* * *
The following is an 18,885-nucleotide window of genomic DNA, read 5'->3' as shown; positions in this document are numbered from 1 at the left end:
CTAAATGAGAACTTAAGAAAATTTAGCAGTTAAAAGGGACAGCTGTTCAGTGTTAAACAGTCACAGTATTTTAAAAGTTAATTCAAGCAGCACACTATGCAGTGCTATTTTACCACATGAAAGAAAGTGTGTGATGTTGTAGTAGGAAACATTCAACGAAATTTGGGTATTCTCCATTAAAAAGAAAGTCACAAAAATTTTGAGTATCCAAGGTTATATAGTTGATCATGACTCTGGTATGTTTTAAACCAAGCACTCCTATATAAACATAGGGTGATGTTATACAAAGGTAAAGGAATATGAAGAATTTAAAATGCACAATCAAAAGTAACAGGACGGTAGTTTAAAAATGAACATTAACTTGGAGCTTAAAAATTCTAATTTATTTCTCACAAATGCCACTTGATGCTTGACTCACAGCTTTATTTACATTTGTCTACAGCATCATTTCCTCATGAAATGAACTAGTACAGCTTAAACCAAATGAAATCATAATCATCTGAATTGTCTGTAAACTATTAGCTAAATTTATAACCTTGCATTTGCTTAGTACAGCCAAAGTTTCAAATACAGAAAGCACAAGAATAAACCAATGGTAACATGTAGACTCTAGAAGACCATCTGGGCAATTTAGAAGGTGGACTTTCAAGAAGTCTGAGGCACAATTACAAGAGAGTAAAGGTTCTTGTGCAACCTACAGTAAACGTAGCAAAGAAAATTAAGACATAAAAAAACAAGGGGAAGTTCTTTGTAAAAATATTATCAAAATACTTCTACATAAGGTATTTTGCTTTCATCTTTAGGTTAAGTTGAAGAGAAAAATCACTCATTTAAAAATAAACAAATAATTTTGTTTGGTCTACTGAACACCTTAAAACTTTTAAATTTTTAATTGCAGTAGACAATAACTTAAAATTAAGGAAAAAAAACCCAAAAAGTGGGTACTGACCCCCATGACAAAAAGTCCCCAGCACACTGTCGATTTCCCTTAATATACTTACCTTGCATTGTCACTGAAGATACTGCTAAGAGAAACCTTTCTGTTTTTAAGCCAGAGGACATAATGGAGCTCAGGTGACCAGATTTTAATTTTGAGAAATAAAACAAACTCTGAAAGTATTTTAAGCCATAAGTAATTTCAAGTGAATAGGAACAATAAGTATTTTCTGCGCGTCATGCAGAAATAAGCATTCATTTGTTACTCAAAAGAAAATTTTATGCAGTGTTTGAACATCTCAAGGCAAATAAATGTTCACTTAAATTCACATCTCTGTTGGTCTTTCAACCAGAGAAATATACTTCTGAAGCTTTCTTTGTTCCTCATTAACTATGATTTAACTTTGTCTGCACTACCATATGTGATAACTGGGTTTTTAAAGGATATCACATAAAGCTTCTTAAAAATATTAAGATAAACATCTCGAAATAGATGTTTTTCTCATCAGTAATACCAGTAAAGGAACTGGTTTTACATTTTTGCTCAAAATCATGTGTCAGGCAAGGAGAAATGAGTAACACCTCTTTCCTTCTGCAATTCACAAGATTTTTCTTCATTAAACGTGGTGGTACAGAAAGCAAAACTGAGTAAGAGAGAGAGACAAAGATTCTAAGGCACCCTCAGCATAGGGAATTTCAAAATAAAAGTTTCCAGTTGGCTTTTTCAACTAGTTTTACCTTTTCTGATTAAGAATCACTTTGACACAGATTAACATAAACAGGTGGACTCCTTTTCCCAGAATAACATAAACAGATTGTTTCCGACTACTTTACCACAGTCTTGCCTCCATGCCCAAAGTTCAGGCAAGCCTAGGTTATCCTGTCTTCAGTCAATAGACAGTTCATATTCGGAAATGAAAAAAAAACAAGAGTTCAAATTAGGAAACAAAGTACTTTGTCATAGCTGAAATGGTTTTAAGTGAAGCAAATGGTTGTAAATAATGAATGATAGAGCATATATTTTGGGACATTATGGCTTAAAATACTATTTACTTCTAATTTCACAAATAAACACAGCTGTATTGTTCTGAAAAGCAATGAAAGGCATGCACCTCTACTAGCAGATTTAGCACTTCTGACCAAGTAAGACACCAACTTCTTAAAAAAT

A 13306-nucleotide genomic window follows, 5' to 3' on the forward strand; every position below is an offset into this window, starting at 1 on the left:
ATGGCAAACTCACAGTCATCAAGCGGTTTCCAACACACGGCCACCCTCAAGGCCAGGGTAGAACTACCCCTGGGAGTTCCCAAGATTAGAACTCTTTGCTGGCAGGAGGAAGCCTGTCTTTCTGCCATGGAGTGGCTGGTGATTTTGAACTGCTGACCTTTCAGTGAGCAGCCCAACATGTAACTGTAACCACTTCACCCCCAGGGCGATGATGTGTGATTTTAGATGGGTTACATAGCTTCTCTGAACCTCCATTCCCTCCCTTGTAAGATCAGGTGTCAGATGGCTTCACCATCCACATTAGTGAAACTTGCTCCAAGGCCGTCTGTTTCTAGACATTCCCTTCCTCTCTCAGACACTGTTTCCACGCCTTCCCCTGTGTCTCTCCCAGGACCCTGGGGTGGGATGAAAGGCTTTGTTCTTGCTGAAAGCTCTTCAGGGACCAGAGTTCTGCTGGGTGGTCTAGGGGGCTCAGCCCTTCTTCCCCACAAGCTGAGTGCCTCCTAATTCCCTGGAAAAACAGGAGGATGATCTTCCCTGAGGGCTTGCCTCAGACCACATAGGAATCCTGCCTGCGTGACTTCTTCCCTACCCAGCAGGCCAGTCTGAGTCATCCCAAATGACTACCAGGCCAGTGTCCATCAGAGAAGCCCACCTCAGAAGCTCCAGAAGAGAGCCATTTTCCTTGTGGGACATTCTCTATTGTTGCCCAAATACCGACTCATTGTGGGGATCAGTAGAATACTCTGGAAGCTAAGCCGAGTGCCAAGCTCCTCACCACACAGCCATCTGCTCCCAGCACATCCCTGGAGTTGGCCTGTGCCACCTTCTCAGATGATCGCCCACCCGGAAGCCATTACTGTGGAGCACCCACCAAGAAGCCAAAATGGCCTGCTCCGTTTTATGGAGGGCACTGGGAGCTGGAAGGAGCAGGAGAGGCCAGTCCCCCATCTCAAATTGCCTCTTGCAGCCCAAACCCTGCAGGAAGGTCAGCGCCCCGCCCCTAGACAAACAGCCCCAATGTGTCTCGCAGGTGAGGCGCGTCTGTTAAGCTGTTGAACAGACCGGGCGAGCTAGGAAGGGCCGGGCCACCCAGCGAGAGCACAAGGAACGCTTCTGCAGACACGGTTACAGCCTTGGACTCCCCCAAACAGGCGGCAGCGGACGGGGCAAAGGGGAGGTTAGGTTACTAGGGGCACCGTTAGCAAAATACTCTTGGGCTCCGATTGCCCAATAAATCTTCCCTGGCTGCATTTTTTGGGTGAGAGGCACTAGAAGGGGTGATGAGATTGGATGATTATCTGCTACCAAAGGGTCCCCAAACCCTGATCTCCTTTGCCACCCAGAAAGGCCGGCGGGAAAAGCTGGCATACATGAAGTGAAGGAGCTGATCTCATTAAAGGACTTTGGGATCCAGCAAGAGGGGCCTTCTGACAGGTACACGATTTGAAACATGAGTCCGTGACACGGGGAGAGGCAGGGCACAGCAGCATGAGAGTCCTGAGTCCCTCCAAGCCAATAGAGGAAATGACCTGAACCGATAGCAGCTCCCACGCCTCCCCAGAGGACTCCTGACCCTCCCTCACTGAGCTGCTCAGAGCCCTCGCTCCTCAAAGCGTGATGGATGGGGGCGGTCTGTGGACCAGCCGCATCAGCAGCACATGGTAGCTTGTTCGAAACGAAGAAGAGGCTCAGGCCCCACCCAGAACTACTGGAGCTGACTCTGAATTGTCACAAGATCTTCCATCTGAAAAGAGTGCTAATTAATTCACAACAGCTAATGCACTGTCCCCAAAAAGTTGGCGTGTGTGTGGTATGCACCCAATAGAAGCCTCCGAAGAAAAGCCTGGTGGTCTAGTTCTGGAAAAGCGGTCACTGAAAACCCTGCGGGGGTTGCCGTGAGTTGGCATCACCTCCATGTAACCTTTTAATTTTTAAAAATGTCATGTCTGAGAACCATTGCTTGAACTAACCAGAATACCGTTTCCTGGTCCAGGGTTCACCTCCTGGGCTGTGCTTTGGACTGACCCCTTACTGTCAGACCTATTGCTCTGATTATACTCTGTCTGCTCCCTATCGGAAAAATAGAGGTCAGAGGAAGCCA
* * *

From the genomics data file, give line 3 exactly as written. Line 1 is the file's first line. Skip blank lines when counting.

A 13306-nucleotide genomic window follows, 5' to 3' on the forward strand; every position below is an offset into this window, starting at 1 on the left: